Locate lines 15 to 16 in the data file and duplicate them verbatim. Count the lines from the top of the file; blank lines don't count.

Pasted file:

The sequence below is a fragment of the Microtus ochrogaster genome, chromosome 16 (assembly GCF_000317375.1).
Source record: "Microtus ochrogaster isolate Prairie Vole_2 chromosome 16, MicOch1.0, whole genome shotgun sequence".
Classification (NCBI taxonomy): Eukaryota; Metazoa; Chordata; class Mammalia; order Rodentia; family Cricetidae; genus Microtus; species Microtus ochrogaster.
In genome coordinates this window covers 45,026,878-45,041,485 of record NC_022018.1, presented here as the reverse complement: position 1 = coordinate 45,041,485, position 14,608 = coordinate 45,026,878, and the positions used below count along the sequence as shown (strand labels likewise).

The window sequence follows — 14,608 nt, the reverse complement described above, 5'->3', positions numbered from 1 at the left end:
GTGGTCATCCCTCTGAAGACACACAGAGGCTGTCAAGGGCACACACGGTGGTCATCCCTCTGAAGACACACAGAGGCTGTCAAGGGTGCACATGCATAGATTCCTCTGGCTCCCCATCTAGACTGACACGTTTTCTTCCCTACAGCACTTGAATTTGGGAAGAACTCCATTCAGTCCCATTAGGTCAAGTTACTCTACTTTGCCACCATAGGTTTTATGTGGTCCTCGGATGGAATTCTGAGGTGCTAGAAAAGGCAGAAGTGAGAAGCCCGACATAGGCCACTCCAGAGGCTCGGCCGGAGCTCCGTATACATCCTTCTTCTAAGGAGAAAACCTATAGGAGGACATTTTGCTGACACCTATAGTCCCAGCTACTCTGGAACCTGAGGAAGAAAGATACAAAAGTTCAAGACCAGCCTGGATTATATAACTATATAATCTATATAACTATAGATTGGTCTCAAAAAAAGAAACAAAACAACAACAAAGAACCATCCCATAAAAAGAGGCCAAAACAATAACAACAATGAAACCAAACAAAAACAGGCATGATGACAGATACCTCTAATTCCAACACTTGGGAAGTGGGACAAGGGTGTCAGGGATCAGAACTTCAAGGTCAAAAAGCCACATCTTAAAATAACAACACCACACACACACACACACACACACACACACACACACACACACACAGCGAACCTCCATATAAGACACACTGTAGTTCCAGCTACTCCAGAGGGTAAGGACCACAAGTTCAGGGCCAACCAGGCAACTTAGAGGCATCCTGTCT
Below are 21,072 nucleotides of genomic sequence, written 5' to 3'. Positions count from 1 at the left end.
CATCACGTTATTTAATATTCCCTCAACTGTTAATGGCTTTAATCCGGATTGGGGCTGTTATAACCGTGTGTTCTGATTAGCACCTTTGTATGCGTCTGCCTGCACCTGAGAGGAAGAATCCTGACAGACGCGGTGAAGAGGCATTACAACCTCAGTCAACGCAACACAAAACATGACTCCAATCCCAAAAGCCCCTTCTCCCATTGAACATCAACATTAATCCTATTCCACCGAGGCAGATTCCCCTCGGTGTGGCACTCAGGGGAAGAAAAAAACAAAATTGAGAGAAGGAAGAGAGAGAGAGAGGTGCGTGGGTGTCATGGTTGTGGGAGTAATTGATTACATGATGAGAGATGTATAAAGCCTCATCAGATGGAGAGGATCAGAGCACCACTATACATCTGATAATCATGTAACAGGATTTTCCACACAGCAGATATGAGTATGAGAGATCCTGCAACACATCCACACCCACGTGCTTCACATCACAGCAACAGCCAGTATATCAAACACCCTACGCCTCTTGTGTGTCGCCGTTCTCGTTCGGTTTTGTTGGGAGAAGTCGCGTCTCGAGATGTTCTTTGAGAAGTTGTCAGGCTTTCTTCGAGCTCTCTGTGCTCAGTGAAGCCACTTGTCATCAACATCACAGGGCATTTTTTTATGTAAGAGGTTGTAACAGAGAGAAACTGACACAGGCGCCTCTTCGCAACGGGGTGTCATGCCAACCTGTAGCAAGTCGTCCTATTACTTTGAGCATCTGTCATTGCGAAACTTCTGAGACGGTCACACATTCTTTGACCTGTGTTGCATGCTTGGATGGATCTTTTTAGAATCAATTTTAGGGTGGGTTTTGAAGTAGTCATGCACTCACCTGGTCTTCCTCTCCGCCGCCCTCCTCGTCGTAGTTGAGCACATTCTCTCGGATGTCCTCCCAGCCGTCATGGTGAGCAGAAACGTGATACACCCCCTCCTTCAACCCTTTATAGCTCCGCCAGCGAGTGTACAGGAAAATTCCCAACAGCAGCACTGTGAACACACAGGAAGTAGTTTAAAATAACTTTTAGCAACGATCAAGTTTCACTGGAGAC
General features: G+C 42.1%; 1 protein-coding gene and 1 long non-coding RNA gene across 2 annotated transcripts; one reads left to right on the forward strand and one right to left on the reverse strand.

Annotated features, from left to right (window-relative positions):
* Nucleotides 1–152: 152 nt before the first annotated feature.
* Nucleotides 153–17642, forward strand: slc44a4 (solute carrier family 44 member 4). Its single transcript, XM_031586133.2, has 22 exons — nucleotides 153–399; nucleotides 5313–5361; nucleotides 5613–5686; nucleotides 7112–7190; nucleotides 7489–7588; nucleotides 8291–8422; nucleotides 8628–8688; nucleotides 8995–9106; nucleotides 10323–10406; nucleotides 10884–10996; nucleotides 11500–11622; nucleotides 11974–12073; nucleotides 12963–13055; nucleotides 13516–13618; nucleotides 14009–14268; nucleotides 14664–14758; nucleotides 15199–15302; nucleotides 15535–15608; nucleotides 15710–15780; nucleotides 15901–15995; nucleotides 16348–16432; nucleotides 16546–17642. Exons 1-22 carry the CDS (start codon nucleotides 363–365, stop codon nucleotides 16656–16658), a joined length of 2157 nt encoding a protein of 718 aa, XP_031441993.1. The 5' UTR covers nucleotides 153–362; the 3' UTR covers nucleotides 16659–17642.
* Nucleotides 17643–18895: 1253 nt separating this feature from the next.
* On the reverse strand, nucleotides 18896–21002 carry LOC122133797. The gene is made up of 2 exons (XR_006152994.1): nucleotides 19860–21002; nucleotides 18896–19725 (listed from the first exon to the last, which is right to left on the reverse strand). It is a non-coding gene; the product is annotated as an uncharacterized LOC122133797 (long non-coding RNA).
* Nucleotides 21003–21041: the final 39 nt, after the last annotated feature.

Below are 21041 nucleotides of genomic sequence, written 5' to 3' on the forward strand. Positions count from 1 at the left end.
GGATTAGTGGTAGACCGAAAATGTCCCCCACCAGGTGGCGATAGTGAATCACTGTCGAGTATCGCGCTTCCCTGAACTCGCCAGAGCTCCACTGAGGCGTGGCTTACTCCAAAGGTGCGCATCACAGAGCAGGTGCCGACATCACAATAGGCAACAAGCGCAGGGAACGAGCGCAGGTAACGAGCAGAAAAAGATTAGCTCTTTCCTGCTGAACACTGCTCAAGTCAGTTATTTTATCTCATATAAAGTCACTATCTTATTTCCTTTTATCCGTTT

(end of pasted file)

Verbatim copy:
* Nucleotides 21003–21041: the final 39 nt, after the last annotated feature.

Below are 21041 nucleotides of genomic sequence, written 5' to 3' on the forward strand. Positions count from 1 at the left end.